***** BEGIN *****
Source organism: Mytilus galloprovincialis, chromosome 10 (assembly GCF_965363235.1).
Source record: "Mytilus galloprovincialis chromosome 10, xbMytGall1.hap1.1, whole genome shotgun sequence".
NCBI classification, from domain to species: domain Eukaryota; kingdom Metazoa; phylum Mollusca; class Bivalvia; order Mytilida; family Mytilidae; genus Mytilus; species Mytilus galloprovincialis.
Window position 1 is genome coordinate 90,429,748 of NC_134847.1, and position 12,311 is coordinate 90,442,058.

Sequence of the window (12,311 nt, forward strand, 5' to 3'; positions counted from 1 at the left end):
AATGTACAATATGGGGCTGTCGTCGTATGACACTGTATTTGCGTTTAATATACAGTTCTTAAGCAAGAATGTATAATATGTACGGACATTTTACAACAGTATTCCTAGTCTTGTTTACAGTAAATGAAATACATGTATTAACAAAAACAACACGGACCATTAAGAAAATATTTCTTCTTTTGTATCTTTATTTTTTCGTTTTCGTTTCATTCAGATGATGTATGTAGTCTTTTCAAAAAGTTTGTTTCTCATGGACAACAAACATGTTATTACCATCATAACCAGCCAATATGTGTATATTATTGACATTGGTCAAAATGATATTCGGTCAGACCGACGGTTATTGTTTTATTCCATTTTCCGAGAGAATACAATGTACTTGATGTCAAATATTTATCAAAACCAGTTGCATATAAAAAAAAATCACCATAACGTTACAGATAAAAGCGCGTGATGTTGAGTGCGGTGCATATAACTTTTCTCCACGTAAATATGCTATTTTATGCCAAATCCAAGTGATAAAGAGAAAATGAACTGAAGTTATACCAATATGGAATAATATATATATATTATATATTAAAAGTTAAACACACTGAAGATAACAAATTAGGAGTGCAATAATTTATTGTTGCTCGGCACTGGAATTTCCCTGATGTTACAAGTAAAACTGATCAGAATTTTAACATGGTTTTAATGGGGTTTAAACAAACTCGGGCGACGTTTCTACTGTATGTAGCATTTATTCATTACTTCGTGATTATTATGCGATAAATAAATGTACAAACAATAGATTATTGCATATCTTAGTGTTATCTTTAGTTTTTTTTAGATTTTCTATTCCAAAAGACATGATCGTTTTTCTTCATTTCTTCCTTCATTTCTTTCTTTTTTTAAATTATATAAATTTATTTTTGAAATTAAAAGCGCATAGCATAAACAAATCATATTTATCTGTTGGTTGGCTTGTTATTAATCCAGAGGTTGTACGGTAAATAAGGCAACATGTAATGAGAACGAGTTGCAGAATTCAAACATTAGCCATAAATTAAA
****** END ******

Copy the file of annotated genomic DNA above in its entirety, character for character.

Source organism: Mytilus galloprovincialis, chromosome 10 (assembly GCF_965363235.1).
Source record: "Mytilus galloprovincialis chromosome 10, xbMytGall1.hap1.1, whole genome shotgun sequence".
NCBI classification, from domain to species: domain Eukaryota; kingdom Metazoa; phylum Mollusca; class Bivalvia; order Mytilida; family Mytilidae; genus Mytilus; species Mytilus galloprovincialis.
Window position 1 is genome coordinate 90,429,748 of NC_134847.1, and position 12,311 is coordinate 90,442,058.

Sequence of the window (12,311 nt, forward strand, 5' to 3'; positions counted from 1 at the left end):
AATGTACAATATGGGGCTGTCGTCGTATGACACTGTATTTGCGTTTAATATACAGTTCTTAAGCAAGAATGTATAATATGTACGGACATTTTACAACAGTATTCCTAGTCTTGTTTACAGTAAATGAAATACATGTATTAACAAAAACAACACGGACCATTAAGAAAATATTTCTTCTTTTGTATCTTTATTTTTTCGTTTTCGTTTCATTCAGATGATGTATGTAGTCTTTTCAAAAAGTTTGTTTCTCATGGACAACAAACATGTTATTACCATCATAACCAGCCAATATGTGTATATTATTGACATTGGTCAAAATGATATTCGGTCAGACCGACGGTTATTGTTTTATTCCATTTTCCGAGAGAATACAATGTACTTGATGTCAAATATTTATCAAAACCAGTTGCATATAAAAAAAAATCACCATAACGTTACAGATAAAAGCGCGTGATGTTGAGTGCGGTGCATATAACTTTTCTCCACGTAAATATGCTATTTTATGCCAAATCCAAGTGATAAAGAGAAAATGAACTGAAGTTATACCAATATGGAATAATATATATATATTATATATTAAAAGTTAAACACACTGAAGATAACAAATTAGGAGTGCAATAATTTATTGTTGCTCGGCACTGGAATTTCCCTGATGTTACAAGTAAAACTGATCAGAATTTTAACATGGTTTTAATGGGGTTTAAACAAACTCGGGCGACGTTTCTACTGTATGTAGCATTTATTCATTACTTCGTGATTATTATGCGATAAATAAATGTACAAACAATAGATTATTGCATATCTTAGTGTTATCTTTAGTTTTTTTTAGATTTTCTATTCCAAAAGACATGATCGTTTTTCTTCATTTCTTCCTTCATTTCTTTCTTTTTTTAAATTATATAAATTTATTTTTGAAATTAAAAGCGCATAGCATAAACAAATCATATTTATCTGTTGGTTGGCTTGTTATTAATCCAGAGGTTGTACGGTAAATAAGGCAACATGTAATGAGAACGAGTTGCAGAATTCAAACATTAGCCATAAATTAAA